Study Guide

Maniac Magee Friendship

By Jerry Spinelli

Friendship

As he passed them, he said, 'Hi.' Just that—'Hi'—and he was gone. They stopped, they blinked, they turned, they stared after him, they wondered: Do I know that kid? Because people just didn't say that to strangers, out of the blue. (2.7)

Gee, how rude of him to say "Hi." But really, Maniac has the most important step towards friendship down: being friendly. It's kind of a relief that life with the unloving Uncle Dan and Aunt Dot didn't completely turn him off of human niceties, right?

Maniac smiled. "We can fix it." The way he said it, she believed. "Want to come to my house?" she said. "Sure," he said. (11.26-28)

And there you have it: a friendship is born. Yep, Amanda and Maniac really start becoming friends when they begin to trust each other. Maniac offers to fix something that's wrong, and Amanda invites him home.

She regretted it as soon as she said it. His head swung, his eyes met hers. His eyes said, Why did you say that? Her eyes couldn't answer. (18.30)

Friendship isn't all giggling and going to movies together. Sometimes we say mean things. And the hard part is, it's going to hurt worse, because it's coming from someone you love and trust.

Two days later, while playing pepper in the Legion infield, the old man said to the kid, "So why don't you go ahead and teach me how to read?" (26.22)

Who do you trust with your biggest secrets? Probably not the random dude you sit next to on the bus. Big secrets are reserved for true friends. Maniac gets to teach Grayson how to read because Grayson truly trusts him.

As for Maniac, he understood early on that he was being used for the greater glory of Piper and Russell. (37.9)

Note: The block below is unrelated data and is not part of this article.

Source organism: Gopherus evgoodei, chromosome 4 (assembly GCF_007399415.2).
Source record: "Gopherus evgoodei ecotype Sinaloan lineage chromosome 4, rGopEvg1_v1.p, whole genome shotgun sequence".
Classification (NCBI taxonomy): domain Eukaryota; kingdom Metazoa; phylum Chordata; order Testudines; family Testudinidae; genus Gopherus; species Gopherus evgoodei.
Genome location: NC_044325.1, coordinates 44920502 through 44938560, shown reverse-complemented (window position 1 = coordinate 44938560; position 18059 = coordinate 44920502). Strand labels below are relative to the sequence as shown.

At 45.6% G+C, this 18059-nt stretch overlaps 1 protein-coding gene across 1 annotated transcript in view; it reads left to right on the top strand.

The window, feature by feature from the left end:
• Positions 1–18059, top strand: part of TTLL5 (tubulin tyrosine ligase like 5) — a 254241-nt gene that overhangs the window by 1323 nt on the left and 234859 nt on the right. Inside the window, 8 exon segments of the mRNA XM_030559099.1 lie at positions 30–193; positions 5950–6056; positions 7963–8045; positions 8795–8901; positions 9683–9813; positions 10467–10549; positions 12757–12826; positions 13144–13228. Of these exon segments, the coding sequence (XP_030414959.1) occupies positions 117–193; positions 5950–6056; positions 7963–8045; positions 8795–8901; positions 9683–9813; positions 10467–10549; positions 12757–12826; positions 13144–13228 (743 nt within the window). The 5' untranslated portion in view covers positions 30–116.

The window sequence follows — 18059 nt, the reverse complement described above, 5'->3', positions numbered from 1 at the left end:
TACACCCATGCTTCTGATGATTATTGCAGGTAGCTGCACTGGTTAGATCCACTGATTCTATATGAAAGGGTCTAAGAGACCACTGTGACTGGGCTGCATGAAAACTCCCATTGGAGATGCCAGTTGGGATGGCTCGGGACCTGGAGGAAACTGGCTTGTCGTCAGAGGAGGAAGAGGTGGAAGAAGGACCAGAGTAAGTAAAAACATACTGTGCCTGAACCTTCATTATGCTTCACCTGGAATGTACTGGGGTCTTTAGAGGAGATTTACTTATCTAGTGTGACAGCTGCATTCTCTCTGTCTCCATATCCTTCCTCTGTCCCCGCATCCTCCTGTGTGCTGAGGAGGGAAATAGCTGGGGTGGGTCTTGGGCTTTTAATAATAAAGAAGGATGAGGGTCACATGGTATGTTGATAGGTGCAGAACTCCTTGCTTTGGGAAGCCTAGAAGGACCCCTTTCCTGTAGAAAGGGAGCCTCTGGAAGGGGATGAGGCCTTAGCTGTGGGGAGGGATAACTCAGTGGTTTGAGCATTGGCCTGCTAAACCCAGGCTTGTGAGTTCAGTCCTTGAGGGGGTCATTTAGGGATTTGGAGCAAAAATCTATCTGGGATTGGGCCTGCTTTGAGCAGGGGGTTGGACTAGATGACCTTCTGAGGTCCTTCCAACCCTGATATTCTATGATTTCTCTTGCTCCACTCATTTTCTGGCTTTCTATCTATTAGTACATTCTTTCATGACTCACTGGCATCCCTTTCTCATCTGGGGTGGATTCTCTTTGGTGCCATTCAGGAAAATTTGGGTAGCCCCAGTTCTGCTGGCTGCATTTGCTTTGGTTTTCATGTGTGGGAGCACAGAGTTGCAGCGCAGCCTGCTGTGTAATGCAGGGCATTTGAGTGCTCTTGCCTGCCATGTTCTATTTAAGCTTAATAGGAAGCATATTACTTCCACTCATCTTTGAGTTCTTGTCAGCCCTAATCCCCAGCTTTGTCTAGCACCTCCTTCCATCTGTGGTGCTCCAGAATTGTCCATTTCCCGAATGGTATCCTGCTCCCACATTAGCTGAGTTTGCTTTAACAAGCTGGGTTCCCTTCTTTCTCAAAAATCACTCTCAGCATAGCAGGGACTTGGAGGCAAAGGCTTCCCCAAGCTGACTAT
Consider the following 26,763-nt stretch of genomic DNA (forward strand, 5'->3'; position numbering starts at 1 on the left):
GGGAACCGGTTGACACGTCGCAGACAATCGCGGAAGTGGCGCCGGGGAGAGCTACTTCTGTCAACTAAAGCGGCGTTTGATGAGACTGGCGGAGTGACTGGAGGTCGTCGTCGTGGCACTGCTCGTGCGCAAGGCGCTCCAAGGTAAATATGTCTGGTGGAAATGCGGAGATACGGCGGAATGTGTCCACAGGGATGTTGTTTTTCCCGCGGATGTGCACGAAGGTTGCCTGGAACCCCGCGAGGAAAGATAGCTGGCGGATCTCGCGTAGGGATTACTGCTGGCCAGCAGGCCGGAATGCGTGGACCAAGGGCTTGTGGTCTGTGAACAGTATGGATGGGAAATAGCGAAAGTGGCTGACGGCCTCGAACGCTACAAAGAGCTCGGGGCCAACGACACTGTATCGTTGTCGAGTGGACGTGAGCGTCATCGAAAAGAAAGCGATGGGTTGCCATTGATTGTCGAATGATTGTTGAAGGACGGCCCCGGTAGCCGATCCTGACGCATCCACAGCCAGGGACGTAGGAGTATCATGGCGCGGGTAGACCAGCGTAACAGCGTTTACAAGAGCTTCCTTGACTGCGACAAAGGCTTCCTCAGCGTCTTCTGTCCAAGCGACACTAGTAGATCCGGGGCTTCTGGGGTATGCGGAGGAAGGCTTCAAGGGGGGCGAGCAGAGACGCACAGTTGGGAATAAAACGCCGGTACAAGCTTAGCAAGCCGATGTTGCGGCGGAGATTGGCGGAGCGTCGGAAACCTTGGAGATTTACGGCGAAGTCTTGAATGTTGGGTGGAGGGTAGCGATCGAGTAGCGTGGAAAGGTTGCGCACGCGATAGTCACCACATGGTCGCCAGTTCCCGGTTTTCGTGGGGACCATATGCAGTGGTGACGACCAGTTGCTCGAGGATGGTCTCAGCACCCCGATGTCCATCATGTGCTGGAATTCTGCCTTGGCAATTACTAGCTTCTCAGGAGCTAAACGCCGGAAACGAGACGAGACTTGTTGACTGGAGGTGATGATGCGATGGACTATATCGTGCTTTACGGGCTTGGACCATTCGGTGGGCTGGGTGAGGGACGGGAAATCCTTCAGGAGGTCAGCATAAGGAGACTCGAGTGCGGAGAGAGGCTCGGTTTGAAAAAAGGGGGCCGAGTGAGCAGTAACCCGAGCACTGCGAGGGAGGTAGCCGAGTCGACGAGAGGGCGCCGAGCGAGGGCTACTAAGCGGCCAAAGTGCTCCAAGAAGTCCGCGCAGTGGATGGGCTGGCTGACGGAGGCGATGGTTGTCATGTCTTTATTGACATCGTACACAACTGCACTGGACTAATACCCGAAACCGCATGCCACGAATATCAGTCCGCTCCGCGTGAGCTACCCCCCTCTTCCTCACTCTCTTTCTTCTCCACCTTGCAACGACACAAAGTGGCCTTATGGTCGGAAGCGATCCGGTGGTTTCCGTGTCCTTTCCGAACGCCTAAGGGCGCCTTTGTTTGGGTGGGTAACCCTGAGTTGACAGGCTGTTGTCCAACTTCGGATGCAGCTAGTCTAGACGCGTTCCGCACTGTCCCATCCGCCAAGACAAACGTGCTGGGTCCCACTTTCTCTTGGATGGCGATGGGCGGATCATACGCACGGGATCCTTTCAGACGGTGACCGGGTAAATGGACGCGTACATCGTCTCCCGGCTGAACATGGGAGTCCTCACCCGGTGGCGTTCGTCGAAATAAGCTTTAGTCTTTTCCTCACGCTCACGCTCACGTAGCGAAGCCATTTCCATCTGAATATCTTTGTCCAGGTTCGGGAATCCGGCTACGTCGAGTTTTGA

"Used" is a word that generally has very little to do with friendship. So what's the deal here? Is Maniac friends with Russell and Piper? Something more? Something less?

Why did I do it? was all Maniac could think. He hadn't even realized it till he crossed the line, and he regretted it instantly. Wasn't it enough just to win? Did he have to disgrace his opponent as well? Had he done it deliberately, to pay back Mars Bar for all his nastiness? (38.34)

So maybe Mars and Maniac weren't friends just yet, but we'll admit to being disappointed in Maniac here. At the same time, it's nice to know he's not totally perfect.

Out-numbered, out-weighed, but not out-hearted. That's when Maniac felt it—pride, for this East End warrior whom Maniac could feel trembling in his arms, scared as any normal kid would be, but not showing it to them. Yeah, you're bad all right, Mars Bar. You're more than bad. You're good. (42.44)

It was easy for Maniac to be friends with Amanda or Grayson, but this is the real test for Maniac. Can he identify with, appreciate someone who isn't friendly, and who challenges him? Hey, he can be friends with a buffalo—so, we're thinking yes.

Though each face showed no awareness of the other, they were in fact minutely sensitive to each other. If Mars Bar cranked up the pace just a notch, Maniac would pick it up within a stride; if Maniac inched ahead, mars Bar was there. If one veered to the left or right, the other followed like a shadow. One day one was the leader, the next day the other. (44.10)

Even after the birthday party, Maniac and Mars have a lot of history to overcome. This is a pretty good way to do it though, right? They use their shared abilities to push each other on, not push each other away.

'All we sayin'—all she sayin'—is, you wanna come for a little, you know, visit? You want to? Well come on, you can. That's all. Don't go makin' no big thing man. Ain't no big thing.'

Maniac shuddered. He turned his eyes to the sky, beyond the flickering fireflies to the stars. If there were answers, they were as far away as the constellations. 'I gotta go,' he said, and before Mars Bar could react, he was over the fence and hurrying for the lean-to." (45.82-83)

So Maniac and Mars obviously have different backgrounds and approaches to friendship: it's pretty simple for Mars. So is Maniac making things more complicated than they need to be here?

But the voice of the buffalo was the voice of Amanda Beale, and its teeth were her fingers pulling and wrenching his poor ear till he was sitting upright. (46.5)

Notice that its not Mrs. Beale or Mr. Beale who calls Maniac home to their family. It's Amanda, who is Maniac's friend first. It's Maniac's peers (Amanda gets a timely assist from Mars/Snickers here) who have the ability to get Maniac to do things. In other words—friends, not parents.

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